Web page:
Friday, February 6, 2009


It was recently reported in the papers that over 50 people lost more than RM12,000 each when they invested in Mat Kiosk, a ‘one-stop’ machine that accepted payments for utilities, air fares, cinema tickets, mobile phone top-ups and other services.

Investors were promised up to RM4000 monthly in commission from the machine payments. Among the victims were retirees who were hoodwinked into thinking that this would be an easy source of passive income for them.

Last week in Japan, police arrested Kazutsugi Nami, 75, for allegedly swindling 37,000 investors, mostly elderly people, of a total of US$1.4 billion.

This begs the question – why are retirees such easy targets for con men (and women)? What makes the elderly so vulnerable that they would readily fall for sob stories and too-good-to-be-true get-rich scams? Is it because they are too trusting, or is it avarice that has clouded their better judgment? Some of these scams have been around for a while, yet there is no shortage of victims.

When I think of all the products that my 82-year old mother has bought from slick-talking sales people who call on her, I think of money going down the drain. Over the years, she has probably spent thousands of ringgit on anti-ageing creams, wonder tonics, sleep-guaranteed pillows and mattresses, and health bracelets. None of them have produced the promised results.

There are cases of lonely older women falling under the charm of Romeos who sweet-talk them into giving away their savings, and of sugar daddies who squander away fortunes on their honey pies young enough to be their daughters or granddaughters.

Cybercrime is also on the rise in Malaysia – by 619% over the past year alone. Of late I’ve been receiving emails carrying tales of woe from hapless strangers begging for financial assistance, emails that congratulate me on winning a million dollars in a contest that I’ve never heard of, and emails informing me that I’ve inherited a fortune from a distant relative. All these unsolicited emails have one thing in common - to get me to part with my money.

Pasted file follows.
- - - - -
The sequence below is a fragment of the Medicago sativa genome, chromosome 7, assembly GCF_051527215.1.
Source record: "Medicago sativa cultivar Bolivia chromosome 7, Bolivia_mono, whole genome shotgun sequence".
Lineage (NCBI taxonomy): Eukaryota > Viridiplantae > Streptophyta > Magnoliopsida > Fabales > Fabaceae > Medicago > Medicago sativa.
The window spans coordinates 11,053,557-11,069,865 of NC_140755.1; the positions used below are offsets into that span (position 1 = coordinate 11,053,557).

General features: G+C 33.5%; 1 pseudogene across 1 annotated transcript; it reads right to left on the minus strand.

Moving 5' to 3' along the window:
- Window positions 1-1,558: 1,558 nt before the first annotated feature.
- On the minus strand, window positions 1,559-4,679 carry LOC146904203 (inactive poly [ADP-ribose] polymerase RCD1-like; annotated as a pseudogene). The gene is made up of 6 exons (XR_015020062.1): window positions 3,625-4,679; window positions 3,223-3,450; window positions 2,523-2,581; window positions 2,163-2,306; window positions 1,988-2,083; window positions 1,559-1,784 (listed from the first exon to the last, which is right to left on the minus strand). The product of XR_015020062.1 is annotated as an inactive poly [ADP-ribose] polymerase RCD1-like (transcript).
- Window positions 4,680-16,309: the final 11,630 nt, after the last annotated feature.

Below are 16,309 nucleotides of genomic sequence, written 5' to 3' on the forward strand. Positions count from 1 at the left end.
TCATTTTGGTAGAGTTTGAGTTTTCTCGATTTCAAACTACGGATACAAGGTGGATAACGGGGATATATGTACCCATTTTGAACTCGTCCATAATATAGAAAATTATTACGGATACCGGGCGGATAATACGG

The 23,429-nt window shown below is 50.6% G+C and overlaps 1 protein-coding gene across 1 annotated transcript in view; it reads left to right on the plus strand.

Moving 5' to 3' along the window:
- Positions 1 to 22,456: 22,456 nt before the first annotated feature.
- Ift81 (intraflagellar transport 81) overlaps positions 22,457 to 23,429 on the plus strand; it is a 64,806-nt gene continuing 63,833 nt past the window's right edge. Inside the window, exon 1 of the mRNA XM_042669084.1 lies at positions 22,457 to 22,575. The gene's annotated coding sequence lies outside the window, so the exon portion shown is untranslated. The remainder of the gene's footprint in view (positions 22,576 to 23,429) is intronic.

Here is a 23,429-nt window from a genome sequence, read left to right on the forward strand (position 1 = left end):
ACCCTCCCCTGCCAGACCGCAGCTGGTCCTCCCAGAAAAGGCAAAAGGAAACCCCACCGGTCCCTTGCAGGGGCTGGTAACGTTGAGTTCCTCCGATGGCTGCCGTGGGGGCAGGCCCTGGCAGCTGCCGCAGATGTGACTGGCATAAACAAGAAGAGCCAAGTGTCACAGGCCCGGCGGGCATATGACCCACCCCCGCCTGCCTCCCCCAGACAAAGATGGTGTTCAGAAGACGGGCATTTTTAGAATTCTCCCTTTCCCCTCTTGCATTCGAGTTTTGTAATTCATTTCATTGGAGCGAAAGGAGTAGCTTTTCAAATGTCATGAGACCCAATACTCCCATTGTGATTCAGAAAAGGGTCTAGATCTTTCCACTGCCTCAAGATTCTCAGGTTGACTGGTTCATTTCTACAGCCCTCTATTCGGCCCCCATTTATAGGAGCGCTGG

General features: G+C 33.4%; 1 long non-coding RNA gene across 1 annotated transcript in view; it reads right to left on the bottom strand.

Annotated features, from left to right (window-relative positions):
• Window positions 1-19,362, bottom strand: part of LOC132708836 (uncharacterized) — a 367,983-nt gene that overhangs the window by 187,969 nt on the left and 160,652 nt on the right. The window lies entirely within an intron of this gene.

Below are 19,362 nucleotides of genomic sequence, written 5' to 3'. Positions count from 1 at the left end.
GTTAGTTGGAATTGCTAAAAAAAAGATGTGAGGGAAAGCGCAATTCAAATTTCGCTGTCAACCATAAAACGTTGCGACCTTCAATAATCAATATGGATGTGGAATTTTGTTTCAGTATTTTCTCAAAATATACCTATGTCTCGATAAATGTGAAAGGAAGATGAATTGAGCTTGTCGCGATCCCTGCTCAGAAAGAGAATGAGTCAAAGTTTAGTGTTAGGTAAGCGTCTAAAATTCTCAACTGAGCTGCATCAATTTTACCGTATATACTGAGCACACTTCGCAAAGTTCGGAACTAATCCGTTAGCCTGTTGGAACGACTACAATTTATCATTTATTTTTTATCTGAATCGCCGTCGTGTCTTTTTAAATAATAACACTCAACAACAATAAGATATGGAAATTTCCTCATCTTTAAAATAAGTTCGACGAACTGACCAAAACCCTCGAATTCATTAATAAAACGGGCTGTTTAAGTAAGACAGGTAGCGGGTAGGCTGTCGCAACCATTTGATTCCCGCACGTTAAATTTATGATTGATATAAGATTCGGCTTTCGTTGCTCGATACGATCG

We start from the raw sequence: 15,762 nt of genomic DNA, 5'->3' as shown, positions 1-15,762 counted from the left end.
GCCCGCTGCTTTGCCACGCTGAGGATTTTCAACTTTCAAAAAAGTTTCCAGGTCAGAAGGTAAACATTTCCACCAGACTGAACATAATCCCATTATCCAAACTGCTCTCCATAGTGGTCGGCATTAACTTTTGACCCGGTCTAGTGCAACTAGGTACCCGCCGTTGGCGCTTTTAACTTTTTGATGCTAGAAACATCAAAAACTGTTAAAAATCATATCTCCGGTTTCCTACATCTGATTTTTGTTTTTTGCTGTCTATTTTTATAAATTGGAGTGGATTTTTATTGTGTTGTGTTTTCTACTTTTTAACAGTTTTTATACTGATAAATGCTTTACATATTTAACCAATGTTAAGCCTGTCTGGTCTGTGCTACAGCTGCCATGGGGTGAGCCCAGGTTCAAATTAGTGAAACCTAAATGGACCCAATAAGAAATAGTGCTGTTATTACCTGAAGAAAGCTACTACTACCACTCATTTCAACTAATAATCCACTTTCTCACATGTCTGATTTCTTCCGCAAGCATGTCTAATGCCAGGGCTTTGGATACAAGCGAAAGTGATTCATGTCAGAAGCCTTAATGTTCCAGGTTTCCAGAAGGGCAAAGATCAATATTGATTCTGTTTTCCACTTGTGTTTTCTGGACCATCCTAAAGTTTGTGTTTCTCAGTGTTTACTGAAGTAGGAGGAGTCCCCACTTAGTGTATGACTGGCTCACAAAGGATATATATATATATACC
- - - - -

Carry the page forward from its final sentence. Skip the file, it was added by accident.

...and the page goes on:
Beware too of phishing. When you receive emails from your bank asking you to divulge your personal identification number (PIN) and passwords in order to ‘update’ your account to serve you better, chances are the emails are fraudulent. Never ever disclose your personal details to anyone who ask for them without first checking their bona fide status.

The current economic downturn affects almost everyone. Desperate times call for desperate measures. Whether driven by greed or need, there are people desperate and creative enough to come up with all kinds of scams to con naive folks into parting with their money. And there are always gullible folks who are eager to plonk their hard-earned money into get-rich schemes in the hope of becoming instant millionaires.

So be on the alert. Be wary of dubious, even ingenious schemes that sound too good to be true. Think twice, a dozen times if need be, before you part with your hard-saved money.

Click here for the top five types of scams and how to dodge them. Thousands in Malaysia have fallen prey to scams like these. Don't be the next victim.


Starmandala said...

Just checked your blog and all images are downloading normally. Will resend you the blogbanner & kissing jpegs for your folder! xox

John J. C. Lew said...

Dear Lily,

Visited your blog too and it's great work for the society to understand different changes and needs of seniors.

Seniors go through many changes and it's crucial to recognize and identify them. Changes in social role, professional status, physical aging, emotional conflicts from inside or outside, relationships with the younger generations and others all contribute to the quality of life of seniors.

Your blog for sure provides essential info for seniors to live a better life.


John Lew said...

Nice post. I responded to your question in my own blog post: